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These Excuses Can't Get You Out Of Doing Yoga

By Vicky Hallett. Published by The Washington Post.

Link to the original newspaper article.

When I first saw 40-year-old Terrence Kimbrough, he had never done yoga. But that was about to change, because he was standing on the mat next to me two weeks ago at Yoga for Misfits, a weekly class -- with a brilliant name -- at Yoga District's 14th Street studio. "It's for people who aren't into the whole yoga thing but know it will make them feel better," says founder Jasmine Chehrazi, who teaches the class.

After years of suffering from back pain, relief sounded good to Kimbrough. And that's exactly what he found after about an hour of breathing, bending, twisting and lifting. So what took him so long to take the pose plunge? "I had nobody to go with, and I didn't want to look like a fool by myself," Kimbrough says. He's the classic example of yoga's image problem. Even though studios have popped up all over the city and mats ride the Metro as much as tourists, there are still plenty of people who think yoga is for someone else.

Maybe free classes will change some minds. That's the idea behind the fifth annual D.C. Yoga Week (, which begins Saturday and runs through May 22. Fifteen studios will offer discounted or free classes, and celebrated yogi Shiva Rea headlines Yoga on the Mall, a festival of classes, demonstrations and musical performances Saturday from 1 to 5 p.m.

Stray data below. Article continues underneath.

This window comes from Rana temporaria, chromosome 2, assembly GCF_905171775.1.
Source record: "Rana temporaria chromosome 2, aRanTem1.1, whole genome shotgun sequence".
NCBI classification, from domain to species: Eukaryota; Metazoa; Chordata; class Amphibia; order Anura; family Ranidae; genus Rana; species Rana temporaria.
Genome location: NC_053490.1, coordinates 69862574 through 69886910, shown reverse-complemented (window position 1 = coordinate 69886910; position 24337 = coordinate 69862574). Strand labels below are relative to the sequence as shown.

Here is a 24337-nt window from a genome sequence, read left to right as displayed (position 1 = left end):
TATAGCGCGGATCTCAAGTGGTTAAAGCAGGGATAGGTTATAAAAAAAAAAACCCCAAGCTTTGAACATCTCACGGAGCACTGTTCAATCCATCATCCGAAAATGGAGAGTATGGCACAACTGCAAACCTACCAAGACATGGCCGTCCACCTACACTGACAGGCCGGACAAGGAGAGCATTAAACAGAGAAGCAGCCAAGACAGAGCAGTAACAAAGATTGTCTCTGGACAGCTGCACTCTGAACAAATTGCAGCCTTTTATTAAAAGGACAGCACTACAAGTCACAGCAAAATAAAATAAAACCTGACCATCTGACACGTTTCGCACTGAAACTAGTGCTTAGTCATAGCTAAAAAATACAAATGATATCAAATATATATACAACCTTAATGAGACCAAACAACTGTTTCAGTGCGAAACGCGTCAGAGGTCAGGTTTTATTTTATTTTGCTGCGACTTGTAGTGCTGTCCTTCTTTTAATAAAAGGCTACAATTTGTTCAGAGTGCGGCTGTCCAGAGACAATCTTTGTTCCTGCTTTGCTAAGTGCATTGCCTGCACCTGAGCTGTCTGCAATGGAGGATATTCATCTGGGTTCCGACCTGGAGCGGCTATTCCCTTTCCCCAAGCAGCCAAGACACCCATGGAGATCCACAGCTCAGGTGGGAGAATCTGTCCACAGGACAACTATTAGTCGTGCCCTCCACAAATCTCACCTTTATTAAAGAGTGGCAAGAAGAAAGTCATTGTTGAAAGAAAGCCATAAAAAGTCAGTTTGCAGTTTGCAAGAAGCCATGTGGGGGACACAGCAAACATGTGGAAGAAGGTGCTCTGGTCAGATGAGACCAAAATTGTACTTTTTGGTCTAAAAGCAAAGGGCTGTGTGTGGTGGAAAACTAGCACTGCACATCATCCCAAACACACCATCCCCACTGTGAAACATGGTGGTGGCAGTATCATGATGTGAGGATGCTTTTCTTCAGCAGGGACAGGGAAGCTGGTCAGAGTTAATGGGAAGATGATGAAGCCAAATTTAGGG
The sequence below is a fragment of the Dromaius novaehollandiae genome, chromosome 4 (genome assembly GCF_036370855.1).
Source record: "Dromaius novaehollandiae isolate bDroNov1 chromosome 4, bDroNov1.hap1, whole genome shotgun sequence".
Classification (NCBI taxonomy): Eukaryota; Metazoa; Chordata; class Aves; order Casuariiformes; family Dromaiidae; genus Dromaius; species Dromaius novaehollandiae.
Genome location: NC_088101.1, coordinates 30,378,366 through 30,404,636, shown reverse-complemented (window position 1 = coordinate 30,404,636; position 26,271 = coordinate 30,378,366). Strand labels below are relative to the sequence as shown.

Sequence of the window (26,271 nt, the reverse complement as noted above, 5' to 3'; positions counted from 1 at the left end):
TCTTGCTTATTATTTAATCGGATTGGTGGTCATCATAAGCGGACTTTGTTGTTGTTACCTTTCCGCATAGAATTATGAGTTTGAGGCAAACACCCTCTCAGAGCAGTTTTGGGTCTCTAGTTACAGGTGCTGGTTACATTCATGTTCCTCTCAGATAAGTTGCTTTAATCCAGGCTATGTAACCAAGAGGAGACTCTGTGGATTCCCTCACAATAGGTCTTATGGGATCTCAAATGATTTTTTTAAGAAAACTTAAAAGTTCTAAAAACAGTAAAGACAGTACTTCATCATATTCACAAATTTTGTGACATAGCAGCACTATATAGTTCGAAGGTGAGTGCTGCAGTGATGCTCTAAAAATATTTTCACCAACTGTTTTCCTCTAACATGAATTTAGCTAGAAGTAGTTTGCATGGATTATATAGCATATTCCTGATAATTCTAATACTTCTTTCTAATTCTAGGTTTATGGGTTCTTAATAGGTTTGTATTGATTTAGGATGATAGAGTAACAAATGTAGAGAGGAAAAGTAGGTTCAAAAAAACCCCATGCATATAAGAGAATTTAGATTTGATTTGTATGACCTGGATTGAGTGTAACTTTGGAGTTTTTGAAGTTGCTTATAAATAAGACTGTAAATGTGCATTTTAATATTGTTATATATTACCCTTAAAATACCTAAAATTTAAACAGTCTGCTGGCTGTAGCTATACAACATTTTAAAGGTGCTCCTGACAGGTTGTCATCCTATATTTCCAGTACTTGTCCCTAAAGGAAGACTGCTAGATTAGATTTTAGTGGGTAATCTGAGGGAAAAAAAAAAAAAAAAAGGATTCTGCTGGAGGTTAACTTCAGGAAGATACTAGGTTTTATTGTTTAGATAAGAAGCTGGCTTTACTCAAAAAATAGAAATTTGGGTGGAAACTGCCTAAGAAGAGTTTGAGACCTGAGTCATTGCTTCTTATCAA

Organizers hope the event successfully delivers their message of openness. "You don't need to know Sanskrit or how to do a certain pose. Yoga should in no way be a secret society," says Annie Mahon, owner of Circle Yoga in the District's Chevy Chase neighborhood.

It seems the only barrier to entry is a few lame excuses. But they're nothing to get bent out of shape over. Here's why.

Excuse 1: 'I'm not flexible'

John Schumacher has been hearing that one since he founded Unity Woods, Washington's first yoga studio, in 1979. His reply? "That's the very reason you should come." The human body becomes more limber by stretching. It also becomes less prone to injury. So if you're not flexible, time to get cracking.

That doesn't mean, however, that you'll be asked to wrap your leg around your head. In a beginning yoga class, the flexibility challenge is more likely to be a pose such as forward fold, also known as touching your toes. If you can only hang over with your fingers dangling, that's fine. You're still getting the benefits of the pose, and in time you'll sink deeper.

When you're too tight to perform a pose, you won't be ridiculed. Instead, you'll get a block or a strap. "They're our arm and leg extenders," says Schumacher, who practices Iyengar yoga, a method that's known for relying on props.

For anyone who feels especially inflexible (or has a medical condition that makes a traditional practice too difficult), there are classes such as Super Gentle at Circle Yoga that incorporate chairs. They provide balance during standing poses and a way to do seated poses without getting all the way on the ground.

Doing yoga with modifications is still yoga. "It just looks different," says Mahon. And think of it this way: Inflexible folks have more to gain from yoga than contortionists do. So really, you should pity the pretzels.

Excuse 2: 'It's not a workout'

On this point, many yoga teachers agree with you, because they see yoga as more than just a workout. Sure, there are physical benefits, such as the coveted yoga butt, which often draw people to yoga in the first place.